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Obama, Putin discuss Edward Snowden

In a phone conversation Friday, President Obama talked to Russian President Vladimir Putin about the status of National Security Agency leaker Edward Snowden, the White House said.

"The two leaders noted the importance of U.S.-Russian bilateral relations and discussed a range of security and bilateral issues, including the status of Mr. Edward Snowden and cooperation on counter-terrorism in the lead-up to the Sochi Winter Olympics," the White House said in a statement.

Earlier Friday, White House spokesman Jay Carney declined to say specifically what Mr. Obama would say to his Russian counterpart, but he said Putin should be aware of the Obama administration's position.

"We have a history of effective law enforcement cooperation with Russia," White House spokesman Jay Carney said Friday. "Through those channels and through the normal procedures, we believe Mr. Snowden ought to be expelled from Russia."

Snowden, who leaked information about sweeping, secret government surveillance programs, is currently stuck in legal limbo in the transit zone of Moscow's Sheremetyevo airport and is seeking asylum in Russia. He faces three felony charges in the United States. Carney suggested that returning Snowden to the United States would be the logical move for Putin.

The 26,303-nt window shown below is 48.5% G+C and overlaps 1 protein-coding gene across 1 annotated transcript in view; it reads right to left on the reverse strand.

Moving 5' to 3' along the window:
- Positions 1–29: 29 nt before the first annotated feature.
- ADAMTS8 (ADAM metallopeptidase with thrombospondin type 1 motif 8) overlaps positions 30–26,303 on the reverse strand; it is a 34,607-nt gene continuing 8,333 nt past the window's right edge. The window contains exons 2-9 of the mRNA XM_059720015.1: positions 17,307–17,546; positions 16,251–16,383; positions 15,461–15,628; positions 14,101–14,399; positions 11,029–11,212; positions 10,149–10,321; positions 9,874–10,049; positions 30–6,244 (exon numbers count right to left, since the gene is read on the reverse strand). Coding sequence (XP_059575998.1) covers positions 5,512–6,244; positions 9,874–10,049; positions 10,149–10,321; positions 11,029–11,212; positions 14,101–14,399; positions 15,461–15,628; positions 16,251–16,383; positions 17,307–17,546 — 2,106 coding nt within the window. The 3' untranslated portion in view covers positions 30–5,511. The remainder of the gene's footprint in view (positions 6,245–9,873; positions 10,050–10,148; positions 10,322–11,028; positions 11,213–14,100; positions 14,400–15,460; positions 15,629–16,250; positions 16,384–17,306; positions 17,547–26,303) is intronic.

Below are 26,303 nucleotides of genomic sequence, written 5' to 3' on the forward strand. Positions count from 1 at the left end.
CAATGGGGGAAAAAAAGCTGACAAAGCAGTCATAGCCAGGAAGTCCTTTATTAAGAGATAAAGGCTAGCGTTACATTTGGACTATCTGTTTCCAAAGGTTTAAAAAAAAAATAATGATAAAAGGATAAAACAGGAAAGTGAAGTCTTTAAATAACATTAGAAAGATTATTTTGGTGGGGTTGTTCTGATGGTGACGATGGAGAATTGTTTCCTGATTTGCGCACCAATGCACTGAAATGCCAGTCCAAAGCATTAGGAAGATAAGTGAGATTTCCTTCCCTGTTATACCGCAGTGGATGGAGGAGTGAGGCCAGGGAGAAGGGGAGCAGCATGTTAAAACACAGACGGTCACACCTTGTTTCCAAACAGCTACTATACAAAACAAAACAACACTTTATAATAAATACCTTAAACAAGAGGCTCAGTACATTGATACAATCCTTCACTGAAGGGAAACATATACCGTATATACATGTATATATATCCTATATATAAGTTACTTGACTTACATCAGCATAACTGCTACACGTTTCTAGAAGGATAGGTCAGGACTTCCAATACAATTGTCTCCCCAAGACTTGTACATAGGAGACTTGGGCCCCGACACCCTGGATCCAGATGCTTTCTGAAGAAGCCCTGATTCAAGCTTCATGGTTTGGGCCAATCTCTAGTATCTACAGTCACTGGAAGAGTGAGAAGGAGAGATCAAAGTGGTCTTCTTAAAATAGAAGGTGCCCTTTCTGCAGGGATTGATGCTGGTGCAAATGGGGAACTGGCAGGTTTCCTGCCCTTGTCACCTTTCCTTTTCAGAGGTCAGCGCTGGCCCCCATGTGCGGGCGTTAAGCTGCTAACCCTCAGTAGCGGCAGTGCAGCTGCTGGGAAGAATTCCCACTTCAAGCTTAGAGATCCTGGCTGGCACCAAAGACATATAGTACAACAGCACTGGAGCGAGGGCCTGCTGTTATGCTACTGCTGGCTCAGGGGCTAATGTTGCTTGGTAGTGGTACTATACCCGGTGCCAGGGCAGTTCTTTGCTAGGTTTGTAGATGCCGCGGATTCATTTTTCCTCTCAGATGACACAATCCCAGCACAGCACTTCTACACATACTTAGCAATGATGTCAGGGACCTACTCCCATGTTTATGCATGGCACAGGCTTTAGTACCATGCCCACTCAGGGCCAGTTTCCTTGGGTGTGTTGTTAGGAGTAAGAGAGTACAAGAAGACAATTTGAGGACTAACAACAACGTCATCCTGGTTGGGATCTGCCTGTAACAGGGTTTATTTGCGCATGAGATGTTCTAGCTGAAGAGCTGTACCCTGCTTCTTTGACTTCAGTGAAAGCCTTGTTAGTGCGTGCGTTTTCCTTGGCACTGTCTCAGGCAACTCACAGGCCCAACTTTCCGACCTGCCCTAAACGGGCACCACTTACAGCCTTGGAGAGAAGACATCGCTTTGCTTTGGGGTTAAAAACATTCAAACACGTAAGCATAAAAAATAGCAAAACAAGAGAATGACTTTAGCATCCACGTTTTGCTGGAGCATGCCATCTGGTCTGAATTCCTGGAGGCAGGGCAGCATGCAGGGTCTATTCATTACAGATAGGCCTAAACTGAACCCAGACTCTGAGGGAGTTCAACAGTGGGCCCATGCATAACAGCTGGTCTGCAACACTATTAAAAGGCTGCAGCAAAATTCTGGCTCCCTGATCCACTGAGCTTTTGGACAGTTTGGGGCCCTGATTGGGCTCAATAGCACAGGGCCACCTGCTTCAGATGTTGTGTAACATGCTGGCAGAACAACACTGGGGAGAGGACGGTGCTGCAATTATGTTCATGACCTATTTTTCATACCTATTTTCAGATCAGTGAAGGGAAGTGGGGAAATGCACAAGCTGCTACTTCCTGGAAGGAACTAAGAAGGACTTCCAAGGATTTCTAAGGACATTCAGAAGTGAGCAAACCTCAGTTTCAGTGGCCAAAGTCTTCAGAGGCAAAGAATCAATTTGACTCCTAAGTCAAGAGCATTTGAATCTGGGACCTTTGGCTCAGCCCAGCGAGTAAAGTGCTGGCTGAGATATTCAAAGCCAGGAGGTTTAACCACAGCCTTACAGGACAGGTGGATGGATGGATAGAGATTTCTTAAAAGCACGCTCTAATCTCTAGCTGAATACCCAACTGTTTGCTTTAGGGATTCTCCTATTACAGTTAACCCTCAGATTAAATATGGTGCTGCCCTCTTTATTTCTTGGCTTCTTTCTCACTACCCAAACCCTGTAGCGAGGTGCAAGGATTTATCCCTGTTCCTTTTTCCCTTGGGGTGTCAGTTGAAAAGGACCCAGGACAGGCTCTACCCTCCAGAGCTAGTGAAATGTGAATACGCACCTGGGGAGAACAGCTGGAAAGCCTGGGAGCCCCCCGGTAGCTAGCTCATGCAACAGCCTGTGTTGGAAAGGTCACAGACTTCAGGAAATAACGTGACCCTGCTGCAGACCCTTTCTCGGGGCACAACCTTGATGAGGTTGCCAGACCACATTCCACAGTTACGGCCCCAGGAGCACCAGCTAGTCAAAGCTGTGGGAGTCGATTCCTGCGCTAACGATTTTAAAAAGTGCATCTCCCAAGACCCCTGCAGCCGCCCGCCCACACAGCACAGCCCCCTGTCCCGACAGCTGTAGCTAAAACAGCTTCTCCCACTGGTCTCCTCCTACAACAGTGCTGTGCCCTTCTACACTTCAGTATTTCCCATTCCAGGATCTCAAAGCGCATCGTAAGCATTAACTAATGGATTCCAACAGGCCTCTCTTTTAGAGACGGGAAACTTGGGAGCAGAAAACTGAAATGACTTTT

Snowden comes out of hiding in Russia 01:24

"I would simply say that providing a propaganda platform for Mr. Snowden runs counter to the Russian government's previous declarations of Russia's neutrality and that they have no control over his presence in the airport," he said. "It's also incompatible with Russian assurances that they do not want Mr. Snowden to further damage U.S. interests."

Carney added, "We don't believe this should and we don't want it to do harm to our important relationship with Russia."

In a separate State Department briefing, spokeswoman Jen Psaki said "no question" that any country that helps Snowden would "raise concerns" in their relationship with the U.S., but this hasn't happened yet. She added, however, that the U.S. government is "disappointed" that Russian officials have "facilitated a propaganda platform" for Snowden.

About a dozen activists and officials privately met with Snowden Friday in the airport transit zone, even though the U.S. Embassy in Moscow contacted Human Rights Watch and other organizations who attended the event to express the United States' view that Snowden is a felon and not a whistleblower, according to the State Department.

Carney said Friday, "Mr. Snowden is not a human rights activist, or a dissident. He is accused of leaking classified information, has been charged with three felony accounts, and should be returned to the United States where he will be accorded full due process."

Taking a jab at Russia's own human rights issues, Carney added, "I think we would urge the Russian government to afford human rights organizations the ability to do their work in Russia throughout Russia. Not just at the Moscow transit lounge."

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